The rest of the McCammon books I've read are all good, though none affect me the same way as Boy's Life. In Stinger an alien ship lands in a small desert town and begins to take over the bodies of its citizens. This could have been your average invasion story, but McCammon's voice and pacing make an old story vibrant again. He's a master at constructing a scene. His action sequences are without peer. And his plot lines build toward a perfect climax, one you know is coming but breathlessly await anyway. And along the way we meet an amazing cast of characters who resonate in our minds long after the story is told.

Swan Song is about the aftermath of a nuclear holocaust. One of many books on the subject written during the 80s, it stands out because of its characters. They all act realistically, even in unrealistic situations. We love the heroes, we hate the villains, just as we should, but none of them are paper cutouts. It's a mammoth book spanning years and the entire US. The opening passages describing the actual bombing are brutal. New York is engulfed in fire, and we're there, trapped in a sewer as the world above burns. Missiles fly from the Kansas plains, and we see a man who cannot turn away from the horrid glory and watch his eyes melt to jelly. In an underground military bunker a general is trapped when a wall collapses on his arm, and he calls upon a young boy to amputate his hand with a cleaver. After that it gets bloody.

The Wolf's Hour is an espionage tale in which a werewolf joins the Allied forces as a special agent in World War II. The Axis scheme that unfolds is farfetched, but when you have a werewolf fighting Nazis, where else is there to go but over the top? Woven into the war story is the history of how the hero became a lycanthrope, how he was initiated into the pack and learned to control his transformations, how he left his idyllic life in the wild to work for the human war machine. It's a breathless ride that still manages to pause and contemplate man's relation to the natural world.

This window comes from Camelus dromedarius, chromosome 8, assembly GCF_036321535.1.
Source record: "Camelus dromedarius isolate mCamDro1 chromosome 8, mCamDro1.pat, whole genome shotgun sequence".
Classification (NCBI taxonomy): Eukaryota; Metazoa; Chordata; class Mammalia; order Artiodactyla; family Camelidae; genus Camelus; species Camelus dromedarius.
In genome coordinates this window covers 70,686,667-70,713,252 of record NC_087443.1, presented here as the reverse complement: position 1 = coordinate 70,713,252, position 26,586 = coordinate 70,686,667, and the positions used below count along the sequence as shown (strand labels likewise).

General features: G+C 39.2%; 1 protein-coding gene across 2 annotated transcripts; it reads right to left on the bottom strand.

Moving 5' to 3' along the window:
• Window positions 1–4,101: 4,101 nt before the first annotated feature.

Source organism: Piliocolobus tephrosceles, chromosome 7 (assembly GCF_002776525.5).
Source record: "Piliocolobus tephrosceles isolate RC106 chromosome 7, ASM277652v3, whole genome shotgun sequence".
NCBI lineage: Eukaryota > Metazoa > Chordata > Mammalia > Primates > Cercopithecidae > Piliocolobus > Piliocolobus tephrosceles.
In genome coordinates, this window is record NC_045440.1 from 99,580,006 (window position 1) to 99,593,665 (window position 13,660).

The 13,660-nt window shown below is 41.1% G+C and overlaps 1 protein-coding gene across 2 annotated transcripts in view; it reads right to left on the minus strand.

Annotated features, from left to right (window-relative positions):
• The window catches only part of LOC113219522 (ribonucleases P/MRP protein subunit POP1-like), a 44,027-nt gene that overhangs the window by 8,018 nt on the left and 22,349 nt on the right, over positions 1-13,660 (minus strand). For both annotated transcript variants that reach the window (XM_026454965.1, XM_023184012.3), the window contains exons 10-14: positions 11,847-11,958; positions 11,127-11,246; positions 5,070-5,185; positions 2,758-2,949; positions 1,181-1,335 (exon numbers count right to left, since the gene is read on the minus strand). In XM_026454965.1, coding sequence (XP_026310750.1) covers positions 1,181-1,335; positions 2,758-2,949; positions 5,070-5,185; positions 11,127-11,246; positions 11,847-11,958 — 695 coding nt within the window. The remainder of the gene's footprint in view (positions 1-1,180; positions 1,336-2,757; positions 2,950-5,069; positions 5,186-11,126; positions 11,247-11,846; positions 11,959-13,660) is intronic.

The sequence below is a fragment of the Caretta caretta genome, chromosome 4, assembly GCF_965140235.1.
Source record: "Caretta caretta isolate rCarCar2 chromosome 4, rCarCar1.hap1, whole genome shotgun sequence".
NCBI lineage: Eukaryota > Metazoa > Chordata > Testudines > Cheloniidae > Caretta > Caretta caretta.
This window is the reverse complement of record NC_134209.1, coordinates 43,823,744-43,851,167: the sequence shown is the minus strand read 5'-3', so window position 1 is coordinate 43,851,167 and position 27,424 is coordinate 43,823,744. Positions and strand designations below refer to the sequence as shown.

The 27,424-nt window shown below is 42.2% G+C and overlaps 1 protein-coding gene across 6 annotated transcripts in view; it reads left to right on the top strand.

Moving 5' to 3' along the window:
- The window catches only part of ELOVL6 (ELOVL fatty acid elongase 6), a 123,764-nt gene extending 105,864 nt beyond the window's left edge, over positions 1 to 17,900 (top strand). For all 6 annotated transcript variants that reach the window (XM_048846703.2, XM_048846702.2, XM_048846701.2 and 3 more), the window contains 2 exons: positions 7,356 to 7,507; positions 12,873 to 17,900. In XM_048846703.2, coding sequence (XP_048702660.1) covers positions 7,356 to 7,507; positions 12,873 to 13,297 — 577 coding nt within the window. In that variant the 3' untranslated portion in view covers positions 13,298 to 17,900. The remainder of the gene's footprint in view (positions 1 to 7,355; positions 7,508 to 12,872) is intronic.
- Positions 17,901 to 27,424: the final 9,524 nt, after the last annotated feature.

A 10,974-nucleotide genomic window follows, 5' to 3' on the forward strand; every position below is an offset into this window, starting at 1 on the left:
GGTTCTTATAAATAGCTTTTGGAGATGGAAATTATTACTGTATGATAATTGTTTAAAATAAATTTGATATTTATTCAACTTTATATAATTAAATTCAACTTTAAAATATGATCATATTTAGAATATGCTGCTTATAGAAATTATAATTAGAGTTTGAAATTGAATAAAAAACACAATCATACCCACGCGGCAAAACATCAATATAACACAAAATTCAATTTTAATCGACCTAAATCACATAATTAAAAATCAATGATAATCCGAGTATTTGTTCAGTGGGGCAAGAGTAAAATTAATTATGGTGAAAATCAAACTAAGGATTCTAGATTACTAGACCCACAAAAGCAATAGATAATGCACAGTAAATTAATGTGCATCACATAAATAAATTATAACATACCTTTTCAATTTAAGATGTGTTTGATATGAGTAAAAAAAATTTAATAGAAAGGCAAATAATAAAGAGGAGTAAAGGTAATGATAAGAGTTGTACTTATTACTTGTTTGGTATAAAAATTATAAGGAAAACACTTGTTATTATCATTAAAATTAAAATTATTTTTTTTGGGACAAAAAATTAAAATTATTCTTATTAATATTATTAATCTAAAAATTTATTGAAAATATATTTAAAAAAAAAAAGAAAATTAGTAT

After writing Gone South, which was an unexpected change from his usual horror-tinged fantasy stories, McCammon went silent for almost a decade. But he was not idle. He was researching. His new series is set in colonial America and continues to eschew fantasy for down-to-earth mystery. The action is still fast paced, McCammon's phrasing and pacing as precise as always. He's a writer who obviously enjoys his work. His enthusiasm shines on every page, and I'm glad to see him back at it.

I haven't read all his books, and now it seems I may not get the chance. He has purposefully allowed his first four novels to go out of print. His reasoning is that they represent a writer still learning his craft who was lucky to have his first efforts published. I know my first novel is unworthy of publication, but I would love to read McCammon's just for the chance to peek back in time as he first put ink to paper, to watch him find and flex his voice. I'm sure it would be instructional. As I'm constantly reminded, there's always something I need to learn.